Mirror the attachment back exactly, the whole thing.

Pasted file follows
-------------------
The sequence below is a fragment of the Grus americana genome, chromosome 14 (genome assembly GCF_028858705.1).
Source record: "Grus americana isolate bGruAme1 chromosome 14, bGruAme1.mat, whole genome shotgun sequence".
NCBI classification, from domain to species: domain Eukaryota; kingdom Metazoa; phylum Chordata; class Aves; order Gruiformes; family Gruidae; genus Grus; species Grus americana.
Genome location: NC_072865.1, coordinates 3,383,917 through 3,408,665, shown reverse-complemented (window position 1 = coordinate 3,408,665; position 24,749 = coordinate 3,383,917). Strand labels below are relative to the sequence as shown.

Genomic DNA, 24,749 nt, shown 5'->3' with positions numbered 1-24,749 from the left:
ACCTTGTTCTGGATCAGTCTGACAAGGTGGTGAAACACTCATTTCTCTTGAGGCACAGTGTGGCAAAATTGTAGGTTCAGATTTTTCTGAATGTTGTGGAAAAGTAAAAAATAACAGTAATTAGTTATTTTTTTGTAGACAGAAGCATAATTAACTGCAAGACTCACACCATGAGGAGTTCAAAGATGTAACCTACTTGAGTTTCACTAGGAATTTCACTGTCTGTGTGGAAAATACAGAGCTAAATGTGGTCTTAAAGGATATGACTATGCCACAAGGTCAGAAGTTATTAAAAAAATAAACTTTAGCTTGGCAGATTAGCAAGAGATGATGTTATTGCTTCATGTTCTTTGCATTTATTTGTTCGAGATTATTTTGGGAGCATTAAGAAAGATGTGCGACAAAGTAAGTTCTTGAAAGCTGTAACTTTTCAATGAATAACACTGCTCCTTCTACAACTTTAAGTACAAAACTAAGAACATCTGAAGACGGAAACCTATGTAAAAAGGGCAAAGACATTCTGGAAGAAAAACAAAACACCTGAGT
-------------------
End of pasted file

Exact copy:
The sequence below is a fragment of the Grus americana genome, chromosome 14 (genome assembly GCF_028858705.1).
Source record: "Grus americana isolate bGruAme1 chromosome 14, bGruAme1.mat, whole genome shotgun sequence".
NCBI classification, from domain to species: domain Eukaryota; kingdom Metazoa; phylum Chordata; class Aves; order Gruiformes; family Gruidae; genus Grus; species Grus americana.
Genome location: NC_072865.1, coordinates 3,383,917 through 3,408,665, shown reverse-complemented (window position 1 = coordinate 3,408,665; position 24,749 = coordinate 3,383,917). Strand labels below are relative to the sequence as shown.

Genomic DNA, 24,749 nt, shown 5'->3' with positions numbered 1-24,749 from the left:
ACCTTGTTCTGGATCAGTCTGACAAGGTGGTGAAACACTCATTTCTCTTGAGGCACAGTGTGGCAAAATTGTAGGTTCAGATTTTTCTGAATGTTGTGGAAAAGTAAAAAATAACAGTAATTAGTTATTTTTTTGTAGACAGAAGCATAATTAACTGCAAGACTCACACCATGAGGAGTTCAAAGATGTAACCTACTTGAGTTTCACTAGGAATTTCACTGTCTGTGTGGAAAATACAGAGCTAAATGTGGTCTTAAAGGATATGACTATGCCACAAGGTCAGAAGTTATTAAAAAAATAAACTTTAGCTTGGCAGATTAGCAAGAGATGATGTTATTGCTTCATGTTCTTTGCATTTATTTGTTCGAGATTATTTTGGGAGCATTAAGAAAGATGTGCGACAAAGTAAGTTCTTGAAAGCTGTAACTTTTCAATGAATAACACTGCTCCTTCTACAACTTTAAGTACAAAACTAAGAACATCTGAAGACGGAAACCTATGTAAAAAGGGCAAAGACATTCTGGAAGAAAAACAAAACACCTGAGT